Home page
   LUMIERE database


The idea of setting up a database of ticket sales for films distributed in Europe was originally proposed by the Advisory Committee of the European Audiovisual Observatory. The Observatory carried out a feasibility study in 1997, which concluded that such a database was necessary to meet various needs within the industry. It also suggested that, if adequate resources were made available, it was feasible to set up such a database and that the European Audiovisual Observatory was unanimously recognised as the ideal body to carry out this task. 

The Observatory has regularly collected data on admissions to films distributed in Europe since 1996. Software was developed in summer 2000. The LUMIERE database was launched on 13 November 2000 on the occasion of the European Cinema Forum held in Strasbourg, since when it has been accessible on-line.


A database of admissions to films distributed in Europe has many different uses.

1. Verification of attendance and income

A variety of organisations would like precise figures from which to measure a film's commercial success:

  • distributors would like to know how many tickets are sold and the exact amount of money taken by cinema owners as a result of their films;

  • right-holders (producers, directors, etc) would like precise figures showing how successful their films are;

  • public bodies would like detailed information about films they have supported financially. This information is particularly important since the MEDIA II programme has launched a system of automatic distribution aid based on the number of tickets sold for European films outside their national market .

The LUMIERE database meets this need to a certain degree by systematically compiling data available in the various European Audiovisual Observatory member states. However, the Observatory is unable to verify the accuracy of the data provided by national sources. The figures contained in the database should therefore be considered indicative.

2. Statistical analysis of admissions to and income from films for market research purposes

A compilation of data indicating how successful a film has been can prove useful in various types of market analysis:

  • analysis of a film's success in different geographical areas;

  • analysis of shares in a particular market;

  • analysis of a film's success abroad;

  • analysis of trends specific to a particular region;

  • analysis by genre;

  • analysis of the performance of producers, distributors, directors and actors.

Various groups of people may carry out this type of analysis:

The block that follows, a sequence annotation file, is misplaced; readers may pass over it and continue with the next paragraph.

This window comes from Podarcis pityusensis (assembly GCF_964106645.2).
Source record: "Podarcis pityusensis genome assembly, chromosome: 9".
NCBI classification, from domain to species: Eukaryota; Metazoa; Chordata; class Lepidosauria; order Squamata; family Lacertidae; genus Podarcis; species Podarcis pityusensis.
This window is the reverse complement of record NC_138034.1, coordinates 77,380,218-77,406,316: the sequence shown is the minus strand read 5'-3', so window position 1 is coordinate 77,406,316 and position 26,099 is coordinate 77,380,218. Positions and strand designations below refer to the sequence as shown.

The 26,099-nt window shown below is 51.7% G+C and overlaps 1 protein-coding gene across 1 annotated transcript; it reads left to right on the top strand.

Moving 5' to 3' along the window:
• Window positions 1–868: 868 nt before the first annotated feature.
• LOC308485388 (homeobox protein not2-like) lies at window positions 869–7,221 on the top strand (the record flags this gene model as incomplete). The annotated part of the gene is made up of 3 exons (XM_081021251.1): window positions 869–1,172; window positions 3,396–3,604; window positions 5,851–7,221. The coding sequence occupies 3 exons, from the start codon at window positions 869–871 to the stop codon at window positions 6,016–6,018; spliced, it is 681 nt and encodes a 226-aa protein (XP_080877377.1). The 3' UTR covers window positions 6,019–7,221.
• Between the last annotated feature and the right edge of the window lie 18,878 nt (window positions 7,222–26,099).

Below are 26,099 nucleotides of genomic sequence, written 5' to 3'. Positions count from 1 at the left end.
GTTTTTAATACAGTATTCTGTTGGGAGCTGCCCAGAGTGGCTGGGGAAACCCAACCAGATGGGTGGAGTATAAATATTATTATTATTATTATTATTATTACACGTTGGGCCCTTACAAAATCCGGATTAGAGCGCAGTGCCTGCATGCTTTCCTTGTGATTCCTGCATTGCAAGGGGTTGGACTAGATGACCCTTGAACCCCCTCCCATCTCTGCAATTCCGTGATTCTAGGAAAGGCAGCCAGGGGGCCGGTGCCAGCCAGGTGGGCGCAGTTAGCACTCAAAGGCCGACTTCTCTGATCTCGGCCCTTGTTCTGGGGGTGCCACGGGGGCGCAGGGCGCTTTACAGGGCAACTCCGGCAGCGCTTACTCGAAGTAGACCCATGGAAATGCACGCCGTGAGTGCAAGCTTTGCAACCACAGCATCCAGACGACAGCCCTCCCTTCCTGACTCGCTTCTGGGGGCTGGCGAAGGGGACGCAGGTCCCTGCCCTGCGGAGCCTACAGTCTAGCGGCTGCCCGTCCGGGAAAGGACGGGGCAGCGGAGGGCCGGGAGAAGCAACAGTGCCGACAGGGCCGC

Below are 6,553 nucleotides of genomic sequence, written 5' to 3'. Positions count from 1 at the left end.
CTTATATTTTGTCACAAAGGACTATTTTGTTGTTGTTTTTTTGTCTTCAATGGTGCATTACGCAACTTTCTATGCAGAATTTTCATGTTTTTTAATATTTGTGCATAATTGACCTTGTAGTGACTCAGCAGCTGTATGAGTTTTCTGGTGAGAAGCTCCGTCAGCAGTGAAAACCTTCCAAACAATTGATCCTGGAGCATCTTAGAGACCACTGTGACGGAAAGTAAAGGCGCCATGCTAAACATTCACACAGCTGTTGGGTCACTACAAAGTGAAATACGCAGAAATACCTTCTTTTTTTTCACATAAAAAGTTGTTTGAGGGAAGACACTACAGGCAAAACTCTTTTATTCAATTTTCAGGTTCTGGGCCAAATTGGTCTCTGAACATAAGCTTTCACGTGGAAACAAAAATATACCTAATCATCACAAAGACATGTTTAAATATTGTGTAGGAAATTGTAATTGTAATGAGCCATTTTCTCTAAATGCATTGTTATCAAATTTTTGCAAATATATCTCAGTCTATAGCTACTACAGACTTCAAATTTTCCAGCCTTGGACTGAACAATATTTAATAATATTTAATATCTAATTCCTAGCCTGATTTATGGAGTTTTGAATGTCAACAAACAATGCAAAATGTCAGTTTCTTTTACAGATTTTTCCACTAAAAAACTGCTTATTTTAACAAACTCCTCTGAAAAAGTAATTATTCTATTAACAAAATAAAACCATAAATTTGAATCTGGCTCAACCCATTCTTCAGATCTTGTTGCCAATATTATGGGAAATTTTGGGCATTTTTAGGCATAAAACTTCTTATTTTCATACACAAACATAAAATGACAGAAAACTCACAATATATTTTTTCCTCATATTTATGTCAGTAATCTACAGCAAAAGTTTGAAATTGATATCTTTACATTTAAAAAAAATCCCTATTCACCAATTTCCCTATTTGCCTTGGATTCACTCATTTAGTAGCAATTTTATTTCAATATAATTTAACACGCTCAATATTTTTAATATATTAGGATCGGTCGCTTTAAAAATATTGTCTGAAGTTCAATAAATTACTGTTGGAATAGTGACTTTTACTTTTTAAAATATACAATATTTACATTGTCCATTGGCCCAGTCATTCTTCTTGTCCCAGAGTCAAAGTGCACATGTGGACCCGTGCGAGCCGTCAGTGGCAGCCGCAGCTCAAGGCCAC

• film industry analysts (working for companies and professional bodies);

  • national or European film authority directors;

  • consultants;

  • journalists;

  • university researchers.

It is therefore in the "general interest" to create an accessible, transparent European database. The LUMIERE database contains various calculation functions designed to facilitate market analysis (analysis of market share, comparison between supply and demand, degree of concentration of film attendance, exportation rates, film attendance charts). For various methodological and technical reasons, these tools are not available on-line. The Observatory can provide tailor-made reports (contact: Martin Kanzler).

3. Analysis of ticket sales for the purposes of estimating the commercial value of directors, actors, films or film libraries

Information on a film's commercial success in cinemas can be used to assess its commercial value in other markets:
  • distribution to cinemas abroad,

  • video sales,

  • sale of TV rights.

Generally speaking, cumulative information on films is taken into account in order to estimate the value of directors and actors.

We hope that the LUMIERE database will be useful for this type of analysis, since it provides detailed information on the success of films in the various European markets.

© European Audiovisual Observatory

The data base LUMIERE provides a systematic compilation of available data on admissions of the films released in European cinemas since 1996. The data base is the result of the collaboration between the European Audiovisual Observatory and the various specialised national sources as well as the MEDIA Programme of the European Union.